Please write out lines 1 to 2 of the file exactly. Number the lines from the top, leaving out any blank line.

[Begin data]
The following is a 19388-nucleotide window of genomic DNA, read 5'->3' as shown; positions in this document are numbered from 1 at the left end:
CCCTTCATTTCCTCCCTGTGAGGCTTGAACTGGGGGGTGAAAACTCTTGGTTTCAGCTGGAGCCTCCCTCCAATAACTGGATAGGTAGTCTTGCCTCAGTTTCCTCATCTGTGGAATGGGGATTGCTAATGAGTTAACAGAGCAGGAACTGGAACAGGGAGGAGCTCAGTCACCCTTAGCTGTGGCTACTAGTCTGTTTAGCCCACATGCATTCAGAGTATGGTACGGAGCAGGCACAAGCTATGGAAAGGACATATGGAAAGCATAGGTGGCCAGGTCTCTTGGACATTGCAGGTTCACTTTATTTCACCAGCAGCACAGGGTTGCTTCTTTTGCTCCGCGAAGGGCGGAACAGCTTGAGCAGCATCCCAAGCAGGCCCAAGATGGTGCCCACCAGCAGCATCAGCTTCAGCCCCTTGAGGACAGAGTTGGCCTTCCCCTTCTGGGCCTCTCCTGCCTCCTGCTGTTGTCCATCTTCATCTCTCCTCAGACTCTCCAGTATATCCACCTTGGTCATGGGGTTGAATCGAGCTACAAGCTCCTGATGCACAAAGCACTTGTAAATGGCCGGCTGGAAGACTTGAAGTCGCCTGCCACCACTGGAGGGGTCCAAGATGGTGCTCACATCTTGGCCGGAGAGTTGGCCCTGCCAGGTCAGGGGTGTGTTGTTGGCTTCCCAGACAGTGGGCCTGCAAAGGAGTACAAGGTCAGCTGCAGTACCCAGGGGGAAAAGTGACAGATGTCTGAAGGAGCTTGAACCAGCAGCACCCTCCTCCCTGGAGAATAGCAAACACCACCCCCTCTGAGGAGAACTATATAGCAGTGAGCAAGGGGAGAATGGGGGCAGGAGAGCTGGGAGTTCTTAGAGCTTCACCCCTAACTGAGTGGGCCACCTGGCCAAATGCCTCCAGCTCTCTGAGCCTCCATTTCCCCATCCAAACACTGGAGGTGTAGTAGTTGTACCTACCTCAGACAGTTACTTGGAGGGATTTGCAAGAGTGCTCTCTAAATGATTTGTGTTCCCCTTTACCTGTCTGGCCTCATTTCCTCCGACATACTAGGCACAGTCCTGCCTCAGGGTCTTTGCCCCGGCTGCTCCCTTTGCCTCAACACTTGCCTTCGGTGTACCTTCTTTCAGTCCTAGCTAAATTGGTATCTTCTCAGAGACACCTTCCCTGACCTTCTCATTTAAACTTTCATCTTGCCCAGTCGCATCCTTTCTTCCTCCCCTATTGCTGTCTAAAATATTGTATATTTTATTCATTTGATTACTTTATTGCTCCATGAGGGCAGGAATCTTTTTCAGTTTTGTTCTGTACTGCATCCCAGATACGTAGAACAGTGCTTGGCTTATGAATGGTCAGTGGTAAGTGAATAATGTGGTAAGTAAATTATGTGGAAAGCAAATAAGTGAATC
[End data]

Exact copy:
The following is a 19388-nucleotide window of genomic DNA, read 5'->3' as shown; positions in this document are numbered from 1 at the left end:
CCCTTCATTTCCTCCCTGTGAGGCTTGAACTGGGGGGTGAAAACTCTTGGTTTCAGCTGGAGCCTCCCTCCAATAACTGGATAGGTAGTCTTGCCTCAGTTTCCTCATCTGTGGAATGGGGATTGCTAATGAGTTAACAGAGCAGGAACTGGAACAGGGAGGAGCTCAGTCACCCTTAGCTGTGGCTACTAGTCTGTTTAGCCCACATGCATTCAGAGTATGGTACGGAGCAGGCACAAGCTATGGAAAGGACATATGGAAAGCATAGGTGGCCAGGTCTCTTGGACATTGCAGGTTCACTTTATTTCACCAGCAGCACAGGGTTGCTTCTTTTGCTCCGCGAAGGGCGGAACAGCTTGAGCAGCATCCCAAGCAGGCCCAAGATGGTGCCCACCAGCAGCATCAGCTTCAGCCCCTTGAGGACAGAGTTGGCCTTCCCCTTCTGGGCCTCTCCTGCCTCCTGCTGTTGTCCATCTTCATCTCTCCTCAGACTCTCCAGTATATCCACCTTGGTCATGGGGTTGAATCGAGCTACAAGCTCCTGATGCACAAAGCACTTGTAAATGGCCGGCTGGAAGACTTGAAGTCGCCTGCCACCACTGGAGGGGTCCAAGATGGTGCTCACATCTTGGCCGGAGAGTTGGCCCTGCCAGGTCAGGGGTGTGTTGTTGGCTTCCCAGACAGTGGGCCTGCAAAGGAGTACAAGGTCAGCTGCAGTACCCAGGGGGAAAAGTGACAGATGTCTGAAGGAGCTTGAACCAGCAGCACCCTCCTCCCTGGAGAATAGCAAACACCACCCCCTCTGAGGAGAACTATATAGCAGTGAGCAAGGGGAGAATGGGGGCAGGAGAGCTGGGAGTTCTTAGAGCTTCACCCCTAACTGAGTGGGCCACCTGGCCAAATGCCTCCAGCTCTCTGAGCCTCCATTTCCCCATCCAAACACTGGAGGTGTAGTAGTTGTACCTACCTCAGACAGTTACTTGGAGGGATTTGCAAGAGTGCTCTCTAAATGATTTGTGTTCCCCTTTACCTGTCTGGCCTCATTTCCTCCGACATACTAGGCACAGTCCTGCCTCAGGGTCTTTGCCCCGGCTGCTCCCTTTGCCTCAACACTTGCCTTCGGTGTACCTTCTTTCAGTCCTAGCTAAATTGGTATCTTCTCAGAGACACCTTCCCTGACCTTCTCATTTAAACTTTCATCTTGCCCAGTCGCATCCTTTCTTCCTCCCCTATTGCTGTCTAAAATATTGTATATTTTATTCATTTGATTACTTTATTGCTCCATGAGGGCAGGAATCTTTTTCAGTTTTGTTCTGTACTGCATCCCAGATACGTAGAACAGTGCTTGGCTTATGAATGGTCAGTGGTAAGTGAATAATGTGGTAAGTAAATTATGTGGAAAGCAAATAAGTGAATC